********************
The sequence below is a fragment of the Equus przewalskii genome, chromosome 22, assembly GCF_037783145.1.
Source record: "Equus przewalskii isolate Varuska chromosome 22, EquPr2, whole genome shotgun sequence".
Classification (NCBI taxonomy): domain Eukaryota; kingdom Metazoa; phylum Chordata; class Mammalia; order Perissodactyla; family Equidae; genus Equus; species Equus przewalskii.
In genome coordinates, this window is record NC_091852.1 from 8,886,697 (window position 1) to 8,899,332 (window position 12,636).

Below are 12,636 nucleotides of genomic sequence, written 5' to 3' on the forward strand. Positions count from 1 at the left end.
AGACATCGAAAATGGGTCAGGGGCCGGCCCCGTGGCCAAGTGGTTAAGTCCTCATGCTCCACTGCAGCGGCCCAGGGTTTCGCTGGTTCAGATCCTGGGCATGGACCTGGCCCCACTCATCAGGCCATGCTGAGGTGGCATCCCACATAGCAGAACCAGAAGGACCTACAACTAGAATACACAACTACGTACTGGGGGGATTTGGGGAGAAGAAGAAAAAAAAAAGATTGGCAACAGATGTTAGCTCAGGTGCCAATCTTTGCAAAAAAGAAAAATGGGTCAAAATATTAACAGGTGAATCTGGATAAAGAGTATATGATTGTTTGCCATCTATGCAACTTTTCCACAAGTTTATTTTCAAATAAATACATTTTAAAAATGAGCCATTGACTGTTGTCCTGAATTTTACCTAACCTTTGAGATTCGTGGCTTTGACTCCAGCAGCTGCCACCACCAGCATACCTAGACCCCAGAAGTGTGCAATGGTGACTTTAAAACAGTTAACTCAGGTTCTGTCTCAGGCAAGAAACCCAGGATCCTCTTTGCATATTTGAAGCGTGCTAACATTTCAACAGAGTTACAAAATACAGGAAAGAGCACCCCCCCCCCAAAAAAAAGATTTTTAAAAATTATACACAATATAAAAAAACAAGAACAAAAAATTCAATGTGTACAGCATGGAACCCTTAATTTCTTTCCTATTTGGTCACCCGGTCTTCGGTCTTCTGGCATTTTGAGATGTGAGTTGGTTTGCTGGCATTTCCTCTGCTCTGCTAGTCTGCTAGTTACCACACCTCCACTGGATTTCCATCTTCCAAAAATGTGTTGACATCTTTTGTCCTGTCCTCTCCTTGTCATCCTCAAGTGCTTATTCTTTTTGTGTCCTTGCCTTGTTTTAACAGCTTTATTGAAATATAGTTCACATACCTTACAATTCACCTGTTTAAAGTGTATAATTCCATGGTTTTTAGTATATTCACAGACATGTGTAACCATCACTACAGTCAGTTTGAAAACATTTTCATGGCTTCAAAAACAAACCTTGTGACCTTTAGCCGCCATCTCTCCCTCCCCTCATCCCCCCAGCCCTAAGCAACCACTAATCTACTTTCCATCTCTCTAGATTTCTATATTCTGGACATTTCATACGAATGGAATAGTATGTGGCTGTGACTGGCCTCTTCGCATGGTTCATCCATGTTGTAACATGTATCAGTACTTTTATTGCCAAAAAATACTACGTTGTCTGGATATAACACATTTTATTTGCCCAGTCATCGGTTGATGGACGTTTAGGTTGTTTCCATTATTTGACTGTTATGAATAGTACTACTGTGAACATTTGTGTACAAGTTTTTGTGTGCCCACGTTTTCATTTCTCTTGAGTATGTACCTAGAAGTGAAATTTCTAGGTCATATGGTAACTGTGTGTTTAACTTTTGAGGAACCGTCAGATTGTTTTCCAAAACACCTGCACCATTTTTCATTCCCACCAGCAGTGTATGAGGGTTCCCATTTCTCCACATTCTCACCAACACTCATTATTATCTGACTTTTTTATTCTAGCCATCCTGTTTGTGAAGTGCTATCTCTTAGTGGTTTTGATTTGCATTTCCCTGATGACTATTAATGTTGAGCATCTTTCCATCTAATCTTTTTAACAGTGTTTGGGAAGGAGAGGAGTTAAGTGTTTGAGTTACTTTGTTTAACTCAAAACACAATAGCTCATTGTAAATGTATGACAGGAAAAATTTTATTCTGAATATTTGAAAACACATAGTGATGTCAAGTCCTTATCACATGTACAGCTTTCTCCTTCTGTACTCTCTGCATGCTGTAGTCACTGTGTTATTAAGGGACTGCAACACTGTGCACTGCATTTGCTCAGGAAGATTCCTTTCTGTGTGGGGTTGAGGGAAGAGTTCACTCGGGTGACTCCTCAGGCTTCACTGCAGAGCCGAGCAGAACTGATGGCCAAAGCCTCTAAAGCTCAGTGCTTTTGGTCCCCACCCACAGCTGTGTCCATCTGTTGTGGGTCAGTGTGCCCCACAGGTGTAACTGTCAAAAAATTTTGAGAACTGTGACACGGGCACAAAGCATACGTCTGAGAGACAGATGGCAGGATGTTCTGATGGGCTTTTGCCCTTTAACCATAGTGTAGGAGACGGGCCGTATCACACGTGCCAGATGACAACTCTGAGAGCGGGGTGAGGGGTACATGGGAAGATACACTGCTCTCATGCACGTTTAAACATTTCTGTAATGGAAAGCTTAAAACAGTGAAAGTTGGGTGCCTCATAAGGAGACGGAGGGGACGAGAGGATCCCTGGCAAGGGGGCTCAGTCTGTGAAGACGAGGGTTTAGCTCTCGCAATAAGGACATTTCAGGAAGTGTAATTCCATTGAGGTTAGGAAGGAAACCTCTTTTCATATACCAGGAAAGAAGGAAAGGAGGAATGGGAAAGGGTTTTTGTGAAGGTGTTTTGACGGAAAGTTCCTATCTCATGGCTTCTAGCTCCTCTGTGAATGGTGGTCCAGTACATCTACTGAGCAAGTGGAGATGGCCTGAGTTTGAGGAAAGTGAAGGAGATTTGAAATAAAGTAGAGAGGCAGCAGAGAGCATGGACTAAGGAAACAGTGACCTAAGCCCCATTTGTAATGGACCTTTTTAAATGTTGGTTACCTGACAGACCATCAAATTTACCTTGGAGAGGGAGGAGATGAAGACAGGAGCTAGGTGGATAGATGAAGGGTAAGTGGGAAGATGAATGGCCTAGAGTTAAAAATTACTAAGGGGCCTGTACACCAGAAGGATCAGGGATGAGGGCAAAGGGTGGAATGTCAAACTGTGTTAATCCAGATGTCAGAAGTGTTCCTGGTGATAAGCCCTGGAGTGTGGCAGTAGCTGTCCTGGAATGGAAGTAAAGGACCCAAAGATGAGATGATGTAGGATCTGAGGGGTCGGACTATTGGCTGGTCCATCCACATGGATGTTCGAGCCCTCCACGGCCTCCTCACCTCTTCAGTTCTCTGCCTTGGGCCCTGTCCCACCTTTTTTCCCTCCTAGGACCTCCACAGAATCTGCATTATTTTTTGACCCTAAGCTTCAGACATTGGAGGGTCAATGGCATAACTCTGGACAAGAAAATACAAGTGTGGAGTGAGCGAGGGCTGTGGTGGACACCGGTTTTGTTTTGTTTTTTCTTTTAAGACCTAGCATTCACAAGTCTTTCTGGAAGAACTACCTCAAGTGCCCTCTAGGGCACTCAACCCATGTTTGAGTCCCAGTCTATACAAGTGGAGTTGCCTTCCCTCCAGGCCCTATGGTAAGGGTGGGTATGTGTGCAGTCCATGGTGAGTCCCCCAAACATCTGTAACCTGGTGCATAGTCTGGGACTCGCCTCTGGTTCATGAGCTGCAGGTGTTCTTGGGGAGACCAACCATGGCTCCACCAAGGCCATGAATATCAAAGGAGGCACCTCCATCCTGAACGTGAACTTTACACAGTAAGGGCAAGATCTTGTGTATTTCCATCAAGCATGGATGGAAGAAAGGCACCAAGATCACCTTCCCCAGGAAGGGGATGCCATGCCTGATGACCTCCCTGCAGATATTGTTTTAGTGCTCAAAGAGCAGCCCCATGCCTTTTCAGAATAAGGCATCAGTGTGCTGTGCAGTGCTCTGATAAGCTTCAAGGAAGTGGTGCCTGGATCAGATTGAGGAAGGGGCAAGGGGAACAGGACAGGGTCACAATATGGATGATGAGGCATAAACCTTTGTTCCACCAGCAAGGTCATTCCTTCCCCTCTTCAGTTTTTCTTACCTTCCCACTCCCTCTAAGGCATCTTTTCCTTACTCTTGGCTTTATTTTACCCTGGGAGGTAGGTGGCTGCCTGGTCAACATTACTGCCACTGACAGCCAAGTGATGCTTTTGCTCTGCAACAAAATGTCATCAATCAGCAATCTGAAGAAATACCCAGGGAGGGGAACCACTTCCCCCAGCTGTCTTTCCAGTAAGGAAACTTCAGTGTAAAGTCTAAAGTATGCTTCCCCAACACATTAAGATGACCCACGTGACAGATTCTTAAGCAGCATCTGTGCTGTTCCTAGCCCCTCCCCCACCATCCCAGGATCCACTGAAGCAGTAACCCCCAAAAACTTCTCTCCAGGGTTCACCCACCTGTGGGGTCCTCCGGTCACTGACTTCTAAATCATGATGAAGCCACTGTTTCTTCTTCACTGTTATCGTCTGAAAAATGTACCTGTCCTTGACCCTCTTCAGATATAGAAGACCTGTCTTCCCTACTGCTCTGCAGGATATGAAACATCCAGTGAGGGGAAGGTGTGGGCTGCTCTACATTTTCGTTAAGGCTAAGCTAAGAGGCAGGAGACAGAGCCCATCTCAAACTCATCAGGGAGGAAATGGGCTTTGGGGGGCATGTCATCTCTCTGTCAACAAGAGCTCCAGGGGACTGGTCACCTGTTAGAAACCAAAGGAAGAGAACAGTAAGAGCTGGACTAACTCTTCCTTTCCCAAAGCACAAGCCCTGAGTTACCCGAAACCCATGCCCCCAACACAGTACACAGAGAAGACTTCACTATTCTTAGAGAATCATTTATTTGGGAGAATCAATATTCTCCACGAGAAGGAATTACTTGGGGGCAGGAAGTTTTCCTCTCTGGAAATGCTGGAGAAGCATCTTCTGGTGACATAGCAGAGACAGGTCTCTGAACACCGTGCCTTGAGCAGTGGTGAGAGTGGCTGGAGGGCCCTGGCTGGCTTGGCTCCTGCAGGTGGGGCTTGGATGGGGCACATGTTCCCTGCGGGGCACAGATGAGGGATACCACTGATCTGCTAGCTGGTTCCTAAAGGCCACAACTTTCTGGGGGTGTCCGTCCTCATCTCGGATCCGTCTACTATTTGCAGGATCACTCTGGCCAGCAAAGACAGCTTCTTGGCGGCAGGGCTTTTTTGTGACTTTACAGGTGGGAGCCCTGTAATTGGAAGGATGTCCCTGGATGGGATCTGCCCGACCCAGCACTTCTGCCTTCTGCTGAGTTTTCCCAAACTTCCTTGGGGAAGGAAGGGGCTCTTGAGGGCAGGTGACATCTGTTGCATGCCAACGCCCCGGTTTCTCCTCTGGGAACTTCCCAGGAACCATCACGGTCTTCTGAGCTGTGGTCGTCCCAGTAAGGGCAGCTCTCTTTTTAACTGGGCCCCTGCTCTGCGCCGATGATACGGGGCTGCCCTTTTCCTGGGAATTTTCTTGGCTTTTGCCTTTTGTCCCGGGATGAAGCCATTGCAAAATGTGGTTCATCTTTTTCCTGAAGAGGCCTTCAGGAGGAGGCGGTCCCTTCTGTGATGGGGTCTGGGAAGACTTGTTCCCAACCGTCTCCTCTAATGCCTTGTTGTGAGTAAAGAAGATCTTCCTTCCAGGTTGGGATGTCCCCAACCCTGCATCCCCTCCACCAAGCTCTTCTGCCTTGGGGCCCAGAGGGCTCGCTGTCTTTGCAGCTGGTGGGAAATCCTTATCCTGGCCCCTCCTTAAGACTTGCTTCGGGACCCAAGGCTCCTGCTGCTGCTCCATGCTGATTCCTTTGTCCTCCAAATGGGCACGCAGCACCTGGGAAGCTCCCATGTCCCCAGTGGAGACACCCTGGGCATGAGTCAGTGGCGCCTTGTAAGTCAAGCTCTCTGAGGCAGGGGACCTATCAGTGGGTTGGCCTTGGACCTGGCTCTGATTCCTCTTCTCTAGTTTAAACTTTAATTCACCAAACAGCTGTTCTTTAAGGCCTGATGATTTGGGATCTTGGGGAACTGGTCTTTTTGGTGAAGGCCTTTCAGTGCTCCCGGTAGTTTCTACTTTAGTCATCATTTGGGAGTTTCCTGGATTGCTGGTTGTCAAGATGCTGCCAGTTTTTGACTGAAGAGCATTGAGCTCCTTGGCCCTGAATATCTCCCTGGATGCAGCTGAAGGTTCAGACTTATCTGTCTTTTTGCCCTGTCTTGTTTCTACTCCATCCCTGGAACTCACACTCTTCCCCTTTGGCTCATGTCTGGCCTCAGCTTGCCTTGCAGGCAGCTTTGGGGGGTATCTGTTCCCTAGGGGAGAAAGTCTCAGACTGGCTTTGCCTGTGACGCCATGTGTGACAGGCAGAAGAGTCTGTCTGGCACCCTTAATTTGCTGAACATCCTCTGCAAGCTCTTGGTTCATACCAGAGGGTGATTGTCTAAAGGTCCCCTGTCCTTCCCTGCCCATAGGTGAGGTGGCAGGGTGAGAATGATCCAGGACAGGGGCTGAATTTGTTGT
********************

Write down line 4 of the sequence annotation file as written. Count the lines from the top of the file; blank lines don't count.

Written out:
In genome coordinates, this window is record NC_091852.1 from 8,886,697 (window position 1) to 8,899,332 (window position 12,636).